Plot: What’s it about?
Carmen (Alexa Vega) and Juni (Daryl Sabara) are back and not only are they still spy kids, but they’re official OSS members, as part of a special division. Juni finds himself with a mission of utmost importance, as he must rescue the president’s daughter who is trapped atop a ride at an amusement park ride. As exciting as that kind of mission can be, Juni and Carmen must then embark on an even more crucial assignment. A device known as the Transmooker can shut down all electronic devices, a kind of epic EMP that could cause serious damage. If the device were to wind up with someone evil, it could lead to the entire world’s power supply being shut off. But this case won’t be a simple one, as the trail leads to a tropical locale where danger not only lurks around each turn, but the gadgets the siblings often rely on can’t be used. Throw in wild animals, a mad scientist, and rival spies, and Juni and Carmen more than have their hands full.
As a fan of the first Spy Kids, I looked forward to the sequel, but tried to temper my expectations. After all, sequels rarely prove to be effective, let alone as good as the originals. But with the core cast & crew back, there was a glimmer of hope for Spy Kids 2, to be sure. While the story isn’t up to snuff this time around, Spy Kids 2 compensates with more wild action and set pieces, so you might not even notice. The James Bond style content is amped up here in other words, so the stunts are bigger, the gadgets are cooler, and the Carmen and Juni seem more poised now. As I said, I do wish there would have been more of a focus on the story, especially the family dynamics, but Spy Kids 2 is still loads of fun. And this is coming from someone who doesn’t normally watch family aimed cinema whatsoever. If you enjoyed Spy Kids, you’ll find this is more of the same, only turned up a few notches. So for some family fun that should keep the entire living room interested, Spy Kids 2 is a good choice.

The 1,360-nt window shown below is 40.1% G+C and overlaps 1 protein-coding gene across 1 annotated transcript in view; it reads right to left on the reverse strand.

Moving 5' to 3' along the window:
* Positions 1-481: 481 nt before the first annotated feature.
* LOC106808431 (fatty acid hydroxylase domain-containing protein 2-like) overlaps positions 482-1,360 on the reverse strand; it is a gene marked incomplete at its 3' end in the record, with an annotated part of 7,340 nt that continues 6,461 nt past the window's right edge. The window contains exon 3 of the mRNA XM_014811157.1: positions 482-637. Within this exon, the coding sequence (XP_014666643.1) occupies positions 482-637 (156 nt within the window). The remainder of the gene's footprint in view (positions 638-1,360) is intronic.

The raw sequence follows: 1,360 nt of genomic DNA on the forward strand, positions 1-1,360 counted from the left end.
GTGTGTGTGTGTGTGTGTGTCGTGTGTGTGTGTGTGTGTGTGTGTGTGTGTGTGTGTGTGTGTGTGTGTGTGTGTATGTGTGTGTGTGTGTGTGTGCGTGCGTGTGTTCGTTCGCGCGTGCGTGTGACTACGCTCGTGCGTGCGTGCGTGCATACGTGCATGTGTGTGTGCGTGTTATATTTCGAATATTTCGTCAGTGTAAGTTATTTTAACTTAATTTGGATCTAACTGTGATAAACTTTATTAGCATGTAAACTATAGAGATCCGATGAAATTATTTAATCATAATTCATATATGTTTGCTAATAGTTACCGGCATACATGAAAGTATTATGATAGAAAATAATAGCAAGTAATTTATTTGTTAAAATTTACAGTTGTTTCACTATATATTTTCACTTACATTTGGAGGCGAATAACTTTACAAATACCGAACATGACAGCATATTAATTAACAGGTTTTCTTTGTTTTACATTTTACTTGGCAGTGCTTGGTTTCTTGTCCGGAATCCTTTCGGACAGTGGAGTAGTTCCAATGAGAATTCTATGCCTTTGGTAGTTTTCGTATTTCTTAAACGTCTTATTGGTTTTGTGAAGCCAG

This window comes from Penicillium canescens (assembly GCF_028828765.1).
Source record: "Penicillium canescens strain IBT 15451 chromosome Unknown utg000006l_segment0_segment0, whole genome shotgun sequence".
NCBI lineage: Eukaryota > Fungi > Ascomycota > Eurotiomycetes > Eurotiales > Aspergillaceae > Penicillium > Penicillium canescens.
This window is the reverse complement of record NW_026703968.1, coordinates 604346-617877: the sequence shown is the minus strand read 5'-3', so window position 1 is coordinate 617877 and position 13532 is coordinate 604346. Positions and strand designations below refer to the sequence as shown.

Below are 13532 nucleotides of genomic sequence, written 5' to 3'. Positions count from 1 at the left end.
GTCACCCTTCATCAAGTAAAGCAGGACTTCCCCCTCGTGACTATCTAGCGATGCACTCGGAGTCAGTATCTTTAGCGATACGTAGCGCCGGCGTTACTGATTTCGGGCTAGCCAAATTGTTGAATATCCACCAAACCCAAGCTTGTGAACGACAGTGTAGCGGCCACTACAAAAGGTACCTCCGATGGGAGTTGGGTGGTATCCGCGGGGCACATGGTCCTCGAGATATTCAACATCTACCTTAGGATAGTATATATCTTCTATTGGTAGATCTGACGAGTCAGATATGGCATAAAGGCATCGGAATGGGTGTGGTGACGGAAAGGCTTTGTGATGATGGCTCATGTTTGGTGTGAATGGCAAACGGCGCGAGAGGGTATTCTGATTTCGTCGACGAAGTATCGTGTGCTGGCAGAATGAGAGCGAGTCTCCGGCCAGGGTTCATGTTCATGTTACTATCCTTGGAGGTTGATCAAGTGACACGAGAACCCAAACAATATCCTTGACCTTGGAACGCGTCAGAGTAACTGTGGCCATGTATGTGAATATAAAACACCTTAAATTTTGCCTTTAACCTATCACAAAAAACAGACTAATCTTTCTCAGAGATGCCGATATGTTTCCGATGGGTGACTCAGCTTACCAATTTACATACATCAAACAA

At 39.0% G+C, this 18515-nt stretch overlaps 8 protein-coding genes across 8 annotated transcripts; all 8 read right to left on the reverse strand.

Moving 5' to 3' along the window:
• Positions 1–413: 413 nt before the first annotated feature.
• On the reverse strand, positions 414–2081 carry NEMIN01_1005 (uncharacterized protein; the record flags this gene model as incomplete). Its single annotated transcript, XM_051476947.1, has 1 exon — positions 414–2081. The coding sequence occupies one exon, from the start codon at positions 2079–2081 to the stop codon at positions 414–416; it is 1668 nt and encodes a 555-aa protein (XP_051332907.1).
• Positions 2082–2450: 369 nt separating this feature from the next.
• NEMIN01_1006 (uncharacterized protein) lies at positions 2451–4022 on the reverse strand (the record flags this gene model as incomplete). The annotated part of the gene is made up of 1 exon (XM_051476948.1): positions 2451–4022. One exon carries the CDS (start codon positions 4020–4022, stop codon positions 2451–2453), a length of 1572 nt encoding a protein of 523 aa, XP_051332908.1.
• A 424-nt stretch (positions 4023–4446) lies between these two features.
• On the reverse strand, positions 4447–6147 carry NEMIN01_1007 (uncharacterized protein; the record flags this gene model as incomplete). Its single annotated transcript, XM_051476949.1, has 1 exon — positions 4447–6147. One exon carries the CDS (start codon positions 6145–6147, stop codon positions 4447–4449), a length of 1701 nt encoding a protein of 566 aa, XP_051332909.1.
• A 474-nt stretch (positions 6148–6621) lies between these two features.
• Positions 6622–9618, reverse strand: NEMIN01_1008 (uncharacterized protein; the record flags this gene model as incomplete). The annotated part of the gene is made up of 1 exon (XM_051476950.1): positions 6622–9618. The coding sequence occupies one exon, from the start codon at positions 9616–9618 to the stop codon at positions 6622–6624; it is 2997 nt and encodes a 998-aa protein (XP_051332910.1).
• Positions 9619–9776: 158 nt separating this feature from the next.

Video: How does it look?
Spy Kids 2 is presented in 1.78:1 widescreen. This is an impressive transfer, one that shows off impeccable clarity and the kind of detail we love to see on showcase. The visuals don’t have that film-like texture however, as the image looks slick and glossy, but that is just part of the source. The colors bound off the screen in vivid hues, contrast is dead on, and no real concerns crop up, leaving us a sharp, dynamic visual presentation.
Audio: How does it sound?
This DTS HD 5.1 soundtrack is impressive as well. The surrounds have some nice kick in the more action driven scenes, as well as when the music is present. I don’t think this is quite as boisterous as the soundtrack from the original, but it still packs a punch and is a fun mix. The dialogue remains clean and clear, so no vocals are lost in the shuffle. Not much else to report, this is a great track that should delight fans. This release also includes a Spanish language track, as well as English and Spanish subtitles.
Supplements: What are the extras?
Robert Rodriguez provides his audio comments, which prove to be of interest. He offers a nice blend of technical data and anecdotes, so there is a little something for everyone here. This release also includes some deleted scenes, multiple promotional featurettes, a music video, and the film’s theatrical trailer. A second disc houses a digital copy, to use on your portable devices of choice.